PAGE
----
From there, York began to pour accurate rifle fire against the German occupants of the trench. During the fighting, a German lieutenant, Vollmer, rushed up to York and asked if he was English. York responded, “No, not English.” Lt. Vollmer then asked, “What?” York said “American!” In response, Lt. Vollmer replied, “Good lord! If you won't shoot anymore, I’ll make them surrender.”
York agreed, after which Lt. Vollmer shouted a command, and the German soldiers in the trench dropped their weapons, put their hands up and surrendered. At the end of the engagement, York and a few men escorted the German prisoners back to American lines. Upon returning to his unit, his brigade commander remarked “ Well York, I hear you have captured the whole German army,” to which York replied “ No sir. I got only 132.” When asked how he managed to make the Germans surrender, York simply replied “I surrounded ‘em.”
For his actions, York was promoted to sergeant and awarded the Distinguished Service Cross. Months later, an investigating into his actions resulted in an upgrade of his Distinguished Service Cross to the Medal of Honor, presented by General John J. Pershing. York was also awarded the Croix de Guerre, the Medaille Militaire and the Legion of Honour by the French. The French General of the Armies, Marshal Ferdinand Foch, told York, “What you did was the greatest thing accomplished by any soldier of all the armies of Europe.”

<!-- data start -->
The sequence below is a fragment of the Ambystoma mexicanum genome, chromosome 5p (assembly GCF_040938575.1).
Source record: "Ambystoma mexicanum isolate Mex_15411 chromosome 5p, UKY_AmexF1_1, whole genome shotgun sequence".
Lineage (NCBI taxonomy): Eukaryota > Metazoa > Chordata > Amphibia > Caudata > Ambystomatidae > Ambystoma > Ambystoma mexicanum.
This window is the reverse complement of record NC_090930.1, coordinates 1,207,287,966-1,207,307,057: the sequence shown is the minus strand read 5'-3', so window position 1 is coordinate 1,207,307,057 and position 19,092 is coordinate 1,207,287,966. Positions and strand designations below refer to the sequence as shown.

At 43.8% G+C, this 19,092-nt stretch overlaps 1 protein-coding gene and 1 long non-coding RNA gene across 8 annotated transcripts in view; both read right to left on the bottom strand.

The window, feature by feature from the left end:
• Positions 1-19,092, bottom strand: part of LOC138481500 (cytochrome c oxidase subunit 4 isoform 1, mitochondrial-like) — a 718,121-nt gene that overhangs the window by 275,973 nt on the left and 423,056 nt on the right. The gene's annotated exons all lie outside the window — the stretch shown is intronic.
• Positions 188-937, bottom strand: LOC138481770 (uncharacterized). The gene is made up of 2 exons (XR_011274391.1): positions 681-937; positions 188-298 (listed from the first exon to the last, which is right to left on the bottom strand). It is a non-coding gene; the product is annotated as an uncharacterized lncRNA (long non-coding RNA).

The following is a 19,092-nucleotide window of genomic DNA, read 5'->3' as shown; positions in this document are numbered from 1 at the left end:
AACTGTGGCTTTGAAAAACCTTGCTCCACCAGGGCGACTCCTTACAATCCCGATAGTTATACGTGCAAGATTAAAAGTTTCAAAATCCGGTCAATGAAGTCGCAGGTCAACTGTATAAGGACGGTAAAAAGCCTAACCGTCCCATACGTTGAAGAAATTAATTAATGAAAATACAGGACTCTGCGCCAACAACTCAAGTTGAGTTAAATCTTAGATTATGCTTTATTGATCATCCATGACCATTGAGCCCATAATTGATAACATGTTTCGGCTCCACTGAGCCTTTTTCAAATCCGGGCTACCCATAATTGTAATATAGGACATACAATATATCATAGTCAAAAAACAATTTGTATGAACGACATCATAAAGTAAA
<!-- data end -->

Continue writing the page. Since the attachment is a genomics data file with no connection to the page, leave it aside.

Sgt. Alvin York later went on to become an officer in the reserves and the Tenn. State Guard. He returned to his modest ways after the war, becoming a gentleman farmer with his own property back home in Tenn. To this day, however, there remains some controversy over which specific rifle model that York used during his famous engagement, either the Model 1903 Springfield or the Model 1917 Enfield, both chambered in .30-’06 Sprg.
Some circles believe that he used the M1917 Enfield, as that is what the 328th Infantry Regiment was issued overseas. Yet there are also accounts that support the possibility that York used a M1903 in his famous action. In particular, York’s son Andrew York noted that “Daddy didn’t much cotton peep sights” as are on the M1917. He was instead comfortable and familiar with open-style sights, like those on the M1903, for Kentucky windage, and few guns he owned had peep sights.
The family was so confident that Alvin York used an M1903 that his statue at the state capital in Nashville, Tenn., features a M1903. The truth may never be known on the issue, as York’s rifle and gear was taken from him by a sailor as soon as he walked off the ship in New York harbor, never to be seen again. Regardless of whether or not Sgt. Alvin C. York used a M1903 or M1917, his actions on Oct. 8, 1918, are one of the most well-renowned actions of a U.S. soldier in World War I and proof that he was a true American rifleman.
To watch complete segments of past episodes of American Rifleman TV, go to americanrifleman.org/artv. For all-new episodes of ARTV, tune in Wednesday nights to Outdoor Channel 8:30 p.m. and 11:30 p.m. EST.